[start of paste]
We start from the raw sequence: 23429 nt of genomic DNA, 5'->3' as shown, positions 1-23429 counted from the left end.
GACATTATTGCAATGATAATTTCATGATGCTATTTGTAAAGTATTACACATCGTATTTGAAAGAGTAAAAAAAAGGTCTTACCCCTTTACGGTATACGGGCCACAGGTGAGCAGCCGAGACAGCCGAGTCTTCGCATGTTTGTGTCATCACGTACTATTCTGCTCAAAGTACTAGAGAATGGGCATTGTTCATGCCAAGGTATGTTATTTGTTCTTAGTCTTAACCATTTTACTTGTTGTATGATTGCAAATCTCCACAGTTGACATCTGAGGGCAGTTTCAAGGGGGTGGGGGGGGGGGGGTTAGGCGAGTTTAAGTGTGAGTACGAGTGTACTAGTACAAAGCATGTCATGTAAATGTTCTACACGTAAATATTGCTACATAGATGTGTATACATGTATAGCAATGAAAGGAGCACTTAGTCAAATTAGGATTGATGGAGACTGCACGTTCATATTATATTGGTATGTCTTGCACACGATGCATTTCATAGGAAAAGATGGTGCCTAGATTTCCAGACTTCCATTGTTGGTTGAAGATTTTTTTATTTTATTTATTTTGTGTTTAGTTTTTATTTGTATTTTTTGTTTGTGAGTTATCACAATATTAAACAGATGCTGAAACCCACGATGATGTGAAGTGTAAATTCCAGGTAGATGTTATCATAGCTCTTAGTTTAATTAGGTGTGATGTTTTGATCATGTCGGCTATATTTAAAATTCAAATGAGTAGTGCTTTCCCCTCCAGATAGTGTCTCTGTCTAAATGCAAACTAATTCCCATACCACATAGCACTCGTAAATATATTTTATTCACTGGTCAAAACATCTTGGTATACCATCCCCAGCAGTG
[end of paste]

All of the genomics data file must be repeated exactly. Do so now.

We start from the raw sequence: 23429 nt of genomic DNA, 5'->3' as shown, positions 1-23429 counted from the left end.
GACATTATTGCAATGATAATTTCATGATGCTATTTGTAAAGTATTACACATCGTATTTGAAAGAGTAAAAAAAAGGTCTTACCCCTTTACGGTATACGGGCCACAGGTGAGCAGCCGAGACAGCCGAGTCTTCGCATGTTTGTGTCATCACGTACTATTCTGCTCAAAGTACTAGAGAATGGGCATTGTTCATGCCAAGGTATGTTATTTGTTCTTAGTCTTAACCATTTTACTTGTTGTATGATTGCAAATCTCCACAGTTGACATCTGAGGGCAGTTTCAAGGGGGTGGGGGGGGGGGGGTTAGGCGAGTTTAAGTGTGAGTACGAGTGTACTAGTACAAAGCATGTCATGTAAATGTTCTACACGTAAATATTGCTACATAGATGTGTATACATGTATAGCAATGAAAGGAGCACTTAGTCAAATTAGGATTGATGGAGACTGCACGTTCATATTATATTGGTATGTCTTGCACACGATGCATTTCATAGGAAAAGATGGTGCCTAGATTTCCAGACTTCCATTGTTGGTTGAAGATTTTTTTATTTTATTTATTTTGTGTTTAGTTTTTATTTGTATTTTTTGTTTGTGAGTTATCACAATATTAAACAGATGCTGAAACCCACGATGATGTGAAGTGTAAATTCCAGGTAGATGTTATCATAGCTCTTAGTTTAATTAGGTGTGATGTTTTGATCATGTCGGCTATATTTAAAATTCAAATGAGTAGTGCTTTCCCCTCCAGATAGTGTCTCTGTCTAAATGCAAACTAATTCCCATACCACATAGCACTCGTAAATATATTTTATTCACTGGTCAAAACATCTTGGTATACCATCCCCAGCAGTG